Posted by: shoji | September 17, 2007

Organic dry cleaners

Marketing run amok:

There’s a dry cleaner on Wisconsin Ave, NW, in Glover Park (Washington, DC, for those uninitiated) that advertises “organic” dry cleaning. I’ve also noticed the signs on other area dry  cleaners.

Organic for many people invokes healthy lifestyles. However, don’t be fooled by “organic dry cleaning”. Organic in the context of cleaning solvents means:

relating or belonging to the class of chemical compounds having a carbon basis.

Maybe you had friends in college who took “orgo” or “o-chem” (i.e., Organic Chemistry)? That smell they wore after lab had nothing to do with good eats.

Are there green dry cleaners? (TreeHugger)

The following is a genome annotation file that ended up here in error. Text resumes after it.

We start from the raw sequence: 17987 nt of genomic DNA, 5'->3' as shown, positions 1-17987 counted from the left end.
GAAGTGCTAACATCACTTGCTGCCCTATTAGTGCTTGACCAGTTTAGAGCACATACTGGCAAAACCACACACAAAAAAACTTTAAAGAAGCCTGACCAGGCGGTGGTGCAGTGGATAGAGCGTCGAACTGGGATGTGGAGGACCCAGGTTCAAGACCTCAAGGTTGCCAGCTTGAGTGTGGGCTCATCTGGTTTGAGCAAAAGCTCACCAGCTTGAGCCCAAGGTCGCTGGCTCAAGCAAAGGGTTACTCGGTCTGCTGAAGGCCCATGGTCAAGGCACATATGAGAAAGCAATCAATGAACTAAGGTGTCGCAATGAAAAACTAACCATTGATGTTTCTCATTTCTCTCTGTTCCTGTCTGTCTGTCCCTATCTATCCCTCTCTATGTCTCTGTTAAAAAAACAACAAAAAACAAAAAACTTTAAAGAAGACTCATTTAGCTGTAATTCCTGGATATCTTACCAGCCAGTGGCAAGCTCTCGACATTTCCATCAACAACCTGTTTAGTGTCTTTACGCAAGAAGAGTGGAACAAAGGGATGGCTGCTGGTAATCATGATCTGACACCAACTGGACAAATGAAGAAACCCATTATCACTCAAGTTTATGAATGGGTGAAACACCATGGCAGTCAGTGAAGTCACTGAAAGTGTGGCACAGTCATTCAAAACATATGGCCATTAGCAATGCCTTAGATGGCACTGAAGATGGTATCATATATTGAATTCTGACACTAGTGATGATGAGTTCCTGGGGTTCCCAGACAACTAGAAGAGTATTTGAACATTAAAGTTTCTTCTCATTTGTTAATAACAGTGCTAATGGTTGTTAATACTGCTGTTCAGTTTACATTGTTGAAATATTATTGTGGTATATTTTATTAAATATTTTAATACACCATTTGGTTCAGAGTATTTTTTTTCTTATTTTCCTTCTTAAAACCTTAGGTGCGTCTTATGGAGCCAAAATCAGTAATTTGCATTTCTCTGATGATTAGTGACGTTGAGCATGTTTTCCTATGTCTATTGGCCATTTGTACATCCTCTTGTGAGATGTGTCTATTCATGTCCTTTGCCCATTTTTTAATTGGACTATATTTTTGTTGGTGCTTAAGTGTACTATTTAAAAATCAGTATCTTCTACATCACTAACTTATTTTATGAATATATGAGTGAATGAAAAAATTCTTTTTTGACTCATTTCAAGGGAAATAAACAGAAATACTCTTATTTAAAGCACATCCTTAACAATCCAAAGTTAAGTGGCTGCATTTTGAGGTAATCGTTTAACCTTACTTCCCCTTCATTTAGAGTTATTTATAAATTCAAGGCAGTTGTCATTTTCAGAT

Not all cleaning methods advertised as “green” are as environmentally benign as they may seem. For example, a solvent called DF-2000 being touted as an “organic” dry cleaning fluid is actually a petroleum product. It is indeed organic in the same way gasoline and perc are organic: it contains a chain of carbon atoms. The word “organic” has a much different meaning when it comes to food that’s been certified organic by the USDA.

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